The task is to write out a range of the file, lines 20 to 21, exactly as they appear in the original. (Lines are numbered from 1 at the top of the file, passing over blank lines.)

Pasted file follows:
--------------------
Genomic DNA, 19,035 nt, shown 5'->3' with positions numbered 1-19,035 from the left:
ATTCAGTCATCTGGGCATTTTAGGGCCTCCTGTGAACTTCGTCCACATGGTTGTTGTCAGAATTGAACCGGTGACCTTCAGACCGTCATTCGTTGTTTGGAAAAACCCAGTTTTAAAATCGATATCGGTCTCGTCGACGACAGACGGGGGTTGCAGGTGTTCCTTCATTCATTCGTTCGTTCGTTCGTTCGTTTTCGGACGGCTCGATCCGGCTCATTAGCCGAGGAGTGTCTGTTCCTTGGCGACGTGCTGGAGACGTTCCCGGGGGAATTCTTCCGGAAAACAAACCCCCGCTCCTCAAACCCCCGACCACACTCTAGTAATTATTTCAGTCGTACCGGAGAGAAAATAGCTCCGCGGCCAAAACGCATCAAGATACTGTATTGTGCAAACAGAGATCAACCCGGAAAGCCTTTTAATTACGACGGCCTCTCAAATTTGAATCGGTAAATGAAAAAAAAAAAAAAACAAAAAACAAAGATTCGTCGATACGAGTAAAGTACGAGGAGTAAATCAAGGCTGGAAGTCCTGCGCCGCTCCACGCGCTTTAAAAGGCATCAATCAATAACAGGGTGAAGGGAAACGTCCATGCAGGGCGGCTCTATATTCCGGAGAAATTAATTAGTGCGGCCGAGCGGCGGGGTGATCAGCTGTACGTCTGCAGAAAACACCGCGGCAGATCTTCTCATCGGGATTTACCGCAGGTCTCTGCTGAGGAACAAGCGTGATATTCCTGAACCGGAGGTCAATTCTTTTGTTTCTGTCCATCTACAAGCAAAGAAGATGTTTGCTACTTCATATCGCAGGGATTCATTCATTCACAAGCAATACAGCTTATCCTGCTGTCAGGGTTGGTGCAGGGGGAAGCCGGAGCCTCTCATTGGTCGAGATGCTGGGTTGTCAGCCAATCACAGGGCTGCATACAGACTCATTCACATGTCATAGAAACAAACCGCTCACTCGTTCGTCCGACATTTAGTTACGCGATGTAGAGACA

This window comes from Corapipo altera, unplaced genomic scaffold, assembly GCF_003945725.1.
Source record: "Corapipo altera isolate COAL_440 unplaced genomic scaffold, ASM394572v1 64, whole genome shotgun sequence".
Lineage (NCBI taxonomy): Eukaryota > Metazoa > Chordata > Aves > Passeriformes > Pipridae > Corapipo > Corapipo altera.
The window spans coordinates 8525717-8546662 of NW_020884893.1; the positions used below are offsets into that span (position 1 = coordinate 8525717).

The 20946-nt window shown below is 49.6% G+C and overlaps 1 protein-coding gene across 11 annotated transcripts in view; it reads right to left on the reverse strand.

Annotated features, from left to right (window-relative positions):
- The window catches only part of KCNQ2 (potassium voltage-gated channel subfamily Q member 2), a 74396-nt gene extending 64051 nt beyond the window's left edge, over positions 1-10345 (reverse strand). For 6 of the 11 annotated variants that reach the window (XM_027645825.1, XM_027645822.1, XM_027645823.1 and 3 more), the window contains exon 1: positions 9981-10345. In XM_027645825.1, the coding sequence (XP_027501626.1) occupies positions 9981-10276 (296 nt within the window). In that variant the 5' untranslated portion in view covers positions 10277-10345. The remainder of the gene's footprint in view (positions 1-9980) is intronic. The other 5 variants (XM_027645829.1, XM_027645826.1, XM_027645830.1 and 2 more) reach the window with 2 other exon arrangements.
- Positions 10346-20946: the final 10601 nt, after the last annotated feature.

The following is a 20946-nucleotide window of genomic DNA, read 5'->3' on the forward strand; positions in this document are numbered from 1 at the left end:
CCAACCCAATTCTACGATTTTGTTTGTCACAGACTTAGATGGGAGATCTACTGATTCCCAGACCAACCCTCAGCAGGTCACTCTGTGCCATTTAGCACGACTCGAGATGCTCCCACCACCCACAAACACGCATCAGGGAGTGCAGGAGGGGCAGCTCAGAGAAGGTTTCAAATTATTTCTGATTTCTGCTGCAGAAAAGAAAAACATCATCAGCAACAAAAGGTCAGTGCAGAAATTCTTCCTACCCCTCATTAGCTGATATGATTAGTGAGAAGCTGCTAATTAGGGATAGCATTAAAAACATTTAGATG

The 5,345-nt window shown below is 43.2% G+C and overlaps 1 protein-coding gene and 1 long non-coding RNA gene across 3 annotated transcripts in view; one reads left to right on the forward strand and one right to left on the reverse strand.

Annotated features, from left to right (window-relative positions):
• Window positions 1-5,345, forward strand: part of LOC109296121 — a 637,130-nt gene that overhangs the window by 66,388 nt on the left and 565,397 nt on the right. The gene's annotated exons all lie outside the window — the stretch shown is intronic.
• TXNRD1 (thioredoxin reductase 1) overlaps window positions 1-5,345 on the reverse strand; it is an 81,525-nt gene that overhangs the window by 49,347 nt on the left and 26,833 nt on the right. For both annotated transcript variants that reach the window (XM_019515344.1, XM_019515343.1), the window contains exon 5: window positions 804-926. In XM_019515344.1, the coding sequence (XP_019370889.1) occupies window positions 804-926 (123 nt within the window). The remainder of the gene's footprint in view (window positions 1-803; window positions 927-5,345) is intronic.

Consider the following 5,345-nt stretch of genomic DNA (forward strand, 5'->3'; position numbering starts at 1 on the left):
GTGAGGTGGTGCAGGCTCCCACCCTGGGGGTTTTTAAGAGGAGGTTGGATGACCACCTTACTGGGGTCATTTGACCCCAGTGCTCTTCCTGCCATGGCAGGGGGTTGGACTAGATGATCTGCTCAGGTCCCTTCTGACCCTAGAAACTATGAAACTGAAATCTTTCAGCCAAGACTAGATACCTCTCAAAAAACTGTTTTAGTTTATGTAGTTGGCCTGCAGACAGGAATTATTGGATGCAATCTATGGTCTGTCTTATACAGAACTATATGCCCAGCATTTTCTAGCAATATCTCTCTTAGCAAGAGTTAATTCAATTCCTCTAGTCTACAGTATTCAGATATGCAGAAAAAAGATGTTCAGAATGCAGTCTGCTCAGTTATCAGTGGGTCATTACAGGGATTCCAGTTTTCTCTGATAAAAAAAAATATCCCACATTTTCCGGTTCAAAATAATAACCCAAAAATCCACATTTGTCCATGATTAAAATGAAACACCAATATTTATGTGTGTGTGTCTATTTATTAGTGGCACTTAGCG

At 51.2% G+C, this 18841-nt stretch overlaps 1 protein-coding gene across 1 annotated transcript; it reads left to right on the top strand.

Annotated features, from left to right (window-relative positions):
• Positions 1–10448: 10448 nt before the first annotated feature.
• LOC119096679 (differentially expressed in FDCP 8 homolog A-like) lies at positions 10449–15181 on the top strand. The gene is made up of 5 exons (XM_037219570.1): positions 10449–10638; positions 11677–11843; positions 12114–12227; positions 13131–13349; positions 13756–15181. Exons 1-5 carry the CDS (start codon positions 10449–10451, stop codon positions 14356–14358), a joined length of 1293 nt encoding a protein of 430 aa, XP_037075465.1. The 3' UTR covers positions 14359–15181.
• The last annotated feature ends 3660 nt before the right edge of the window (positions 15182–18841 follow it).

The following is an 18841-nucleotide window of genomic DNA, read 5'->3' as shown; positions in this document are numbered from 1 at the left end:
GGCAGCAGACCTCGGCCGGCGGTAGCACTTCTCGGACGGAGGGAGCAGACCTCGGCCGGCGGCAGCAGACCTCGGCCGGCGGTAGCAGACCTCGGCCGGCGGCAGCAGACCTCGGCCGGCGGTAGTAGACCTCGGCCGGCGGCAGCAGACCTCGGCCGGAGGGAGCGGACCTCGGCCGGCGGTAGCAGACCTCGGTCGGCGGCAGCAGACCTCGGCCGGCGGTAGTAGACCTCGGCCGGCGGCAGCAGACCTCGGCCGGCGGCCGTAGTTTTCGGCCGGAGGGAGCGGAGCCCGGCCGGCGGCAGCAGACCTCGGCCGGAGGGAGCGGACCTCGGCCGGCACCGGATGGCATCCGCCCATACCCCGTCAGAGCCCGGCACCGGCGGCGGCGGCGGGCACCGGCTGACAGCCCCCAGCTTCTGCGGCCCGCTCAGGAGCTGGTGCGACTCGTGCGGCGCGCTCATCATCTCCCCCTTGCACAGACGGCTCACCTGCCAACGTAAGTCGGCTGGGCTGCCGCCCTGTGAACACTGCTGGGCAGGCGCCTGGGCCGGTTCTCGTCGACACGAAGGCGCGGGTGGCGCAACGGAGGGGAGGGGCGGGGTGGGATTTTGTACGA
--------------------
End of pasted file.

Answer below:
Annotated features, from left to right (window-relative positions):
• Positions 1–10448: 10448 nt before the first annotated feature.